Standard Lapse Rate
In aviation terms, standard lapse rate is the rate at which atmospheric temperature drops with an increase in altitude. The change can either be positive or negative, depending on the situation. However, the lapse rate will always decrease with height at a standard rate.
Weather Plays a Part
Introducing moisture into the standard lapse rate equation can play a big role. If moisture is added, the laps rate will range from 2-3 degrees Fahrenheit per 1,000 feet. Assuming the weather conditions are cry, the lapse rate comes in at about 5.5 degrees Fahrenheit per 1,000 feet.
The standard lapse rate, in aviation terms, is calculated somewhere between the two. The standard lapse rate will typically decrease at a rate of roughly 3.5 degrees Fahrenheit/2 degrees Celsius per thousand feet, up to 36,000 feet. However, from 36,000 to 65,600 feet, temperatures are considered constant.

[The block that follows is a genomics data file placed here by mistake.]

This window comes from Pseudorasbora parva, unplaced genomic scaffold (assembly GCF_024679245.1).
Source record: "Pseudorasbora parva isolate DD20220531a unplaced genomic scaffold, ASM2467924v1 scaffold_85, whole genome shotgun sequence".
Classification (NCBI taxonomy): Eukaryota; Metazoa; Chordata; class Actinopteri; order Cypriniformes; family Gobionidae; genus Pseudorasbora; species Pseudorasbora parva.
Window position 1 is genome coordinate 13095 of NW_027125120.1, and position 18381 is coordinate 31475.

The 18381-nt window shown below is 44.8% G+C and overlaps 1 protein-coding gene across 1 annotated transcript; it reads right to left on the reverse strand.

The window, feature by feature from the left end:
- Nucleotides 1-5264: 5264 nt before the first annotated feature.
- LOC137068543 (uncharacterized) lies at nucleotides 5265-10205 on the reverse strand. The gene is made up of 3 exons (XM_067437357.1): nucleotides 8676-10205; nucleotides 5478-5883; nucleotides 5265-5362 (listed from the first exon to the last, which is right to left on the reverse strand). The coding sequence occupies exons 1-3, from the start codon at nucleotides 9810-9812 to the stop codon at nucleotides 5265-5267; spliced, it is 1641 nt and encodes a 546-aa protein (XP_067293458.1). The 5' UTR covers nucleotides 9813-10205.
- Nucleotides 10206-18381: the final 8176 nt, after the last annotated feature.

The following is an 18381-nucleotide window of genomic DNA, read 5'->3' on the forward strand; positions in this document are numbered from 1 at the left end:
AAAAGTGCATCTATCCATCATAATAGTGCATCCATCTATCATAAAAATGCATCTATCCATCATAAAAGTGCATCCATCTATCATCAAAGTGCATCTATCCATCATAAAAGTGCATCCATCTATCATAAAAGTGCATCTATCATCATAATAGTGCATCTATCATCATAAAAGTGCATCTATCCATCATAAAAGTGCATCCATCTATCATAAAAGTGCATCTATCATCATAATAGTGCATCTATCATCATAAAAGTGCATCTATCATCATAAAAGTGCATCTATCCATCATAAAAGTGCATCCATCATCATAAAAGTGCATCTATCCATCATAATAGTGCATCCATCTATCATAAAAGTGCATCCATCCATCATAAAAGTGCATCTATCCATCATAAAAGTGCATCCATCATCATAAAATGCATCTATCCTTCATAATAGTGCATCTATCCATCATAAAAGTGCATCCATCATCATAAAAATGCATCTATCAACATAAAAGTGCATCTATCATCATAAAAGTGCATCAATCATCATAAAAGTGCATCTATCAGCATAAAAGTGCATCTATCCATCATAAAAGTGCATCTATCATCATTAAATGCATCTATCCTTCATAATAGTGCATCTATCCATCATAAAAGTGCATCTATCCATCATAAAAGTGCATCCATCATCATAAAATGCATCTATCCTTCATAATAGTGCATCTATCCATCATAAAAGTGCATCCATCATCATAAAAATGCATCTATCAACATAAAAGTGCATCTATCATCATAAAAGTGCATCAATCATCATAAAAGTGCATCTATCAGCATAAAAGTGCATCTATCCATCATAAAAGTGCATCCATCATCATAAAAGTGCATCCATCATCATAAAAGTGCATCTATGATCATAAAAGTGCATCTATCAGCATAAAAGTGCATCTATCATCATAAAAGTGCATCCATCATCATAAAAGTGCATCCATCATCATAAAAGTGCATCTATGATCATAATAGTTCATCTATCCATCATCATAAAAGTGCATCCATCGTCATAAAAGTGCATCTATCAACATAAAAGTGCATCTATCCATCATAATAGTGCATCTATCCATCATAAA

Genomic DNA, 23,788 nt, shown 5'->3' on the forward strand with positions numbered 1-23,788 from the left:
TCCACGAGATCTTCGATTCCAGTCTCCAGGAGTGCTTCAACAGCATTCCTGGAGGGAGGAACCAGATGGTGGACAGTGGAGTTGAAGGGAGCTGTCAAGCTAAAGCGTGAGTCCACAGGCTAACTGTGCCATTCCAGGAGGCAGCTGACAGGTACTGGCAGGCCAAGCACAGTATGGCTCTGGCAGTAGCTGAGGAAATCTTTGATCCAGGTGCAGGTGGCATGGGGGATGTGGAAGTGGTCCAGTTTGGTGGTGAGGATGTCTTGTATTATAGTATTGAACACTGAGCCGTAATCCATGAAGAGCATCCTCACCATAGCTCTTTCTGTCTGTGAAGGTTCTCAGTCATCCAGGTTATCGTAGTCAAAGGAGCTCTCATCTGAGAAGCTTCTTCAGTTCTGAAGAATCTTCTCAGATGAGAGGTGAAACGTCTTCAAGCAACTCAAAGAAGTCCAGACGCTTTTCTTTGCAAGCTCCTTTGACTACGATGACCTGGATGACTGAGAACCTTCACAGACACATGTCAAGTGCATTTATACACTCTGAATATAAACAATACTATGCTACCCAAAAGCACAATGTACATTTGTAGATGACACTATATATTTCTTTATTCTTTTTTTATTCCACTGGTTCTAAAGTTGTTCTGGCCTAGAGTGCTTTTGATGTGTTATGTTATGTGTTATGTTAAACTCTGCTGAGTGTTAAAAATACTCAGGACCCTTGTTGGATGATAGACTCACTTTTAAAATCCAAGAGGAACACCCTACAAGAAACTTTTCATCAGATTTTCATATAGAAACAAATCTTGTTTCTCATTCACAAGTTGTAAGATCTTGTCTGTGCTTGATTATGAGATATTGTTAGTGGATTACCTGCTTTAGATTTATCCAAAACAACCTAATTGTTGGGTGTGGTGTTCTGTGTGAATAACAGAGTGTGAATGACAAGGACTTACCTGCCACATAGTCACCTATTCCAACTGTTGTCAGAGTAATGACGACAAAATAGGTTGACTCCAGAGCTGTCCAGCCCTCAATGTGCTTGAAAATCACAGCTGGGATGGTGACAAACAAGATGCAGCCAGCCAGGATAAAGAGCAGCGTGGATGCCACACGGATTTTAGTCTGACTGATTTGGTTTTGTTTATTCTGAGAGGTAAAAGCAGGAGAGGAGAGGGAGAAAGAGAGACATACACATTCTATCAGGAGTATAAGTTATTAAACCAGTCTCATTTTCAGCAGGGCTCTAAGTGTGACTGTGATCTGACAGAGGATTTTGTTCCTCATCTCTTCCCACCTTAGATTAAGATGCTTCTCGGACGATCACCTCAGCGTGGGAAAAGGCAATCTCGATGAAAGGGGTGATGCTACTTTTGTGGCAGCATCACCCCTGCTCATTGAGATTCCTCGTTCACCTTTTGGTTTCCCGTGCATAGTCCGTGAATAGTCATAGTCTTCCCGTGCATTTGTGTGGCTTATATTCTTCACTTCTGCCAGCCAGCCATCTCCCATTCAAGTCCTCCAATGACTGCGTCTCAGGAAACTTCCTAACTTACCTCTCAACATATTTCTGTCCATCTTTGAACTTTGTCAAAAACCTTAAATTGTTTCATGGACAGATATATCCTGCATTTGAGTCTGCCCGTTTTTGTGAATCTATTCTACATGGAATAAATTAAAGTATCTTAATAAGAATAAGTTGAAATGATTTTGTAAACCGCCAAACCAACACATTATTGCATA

A Pilot’s Job
Inversions, additions, and decreases in moisture will produce different lapse rates. Because the environmental conditions can affect the lapse rate and the standard lapse rate is only an average, pilots need to utilize constant pressure charts. These charts can help pilot’s determine how the atmosphere is actually behaving.
Temperatures and atmospheric conditions are important when drawing up flight plans. The best practice for pilots if to review all temperatures en route and consider the constant pressure charts as well.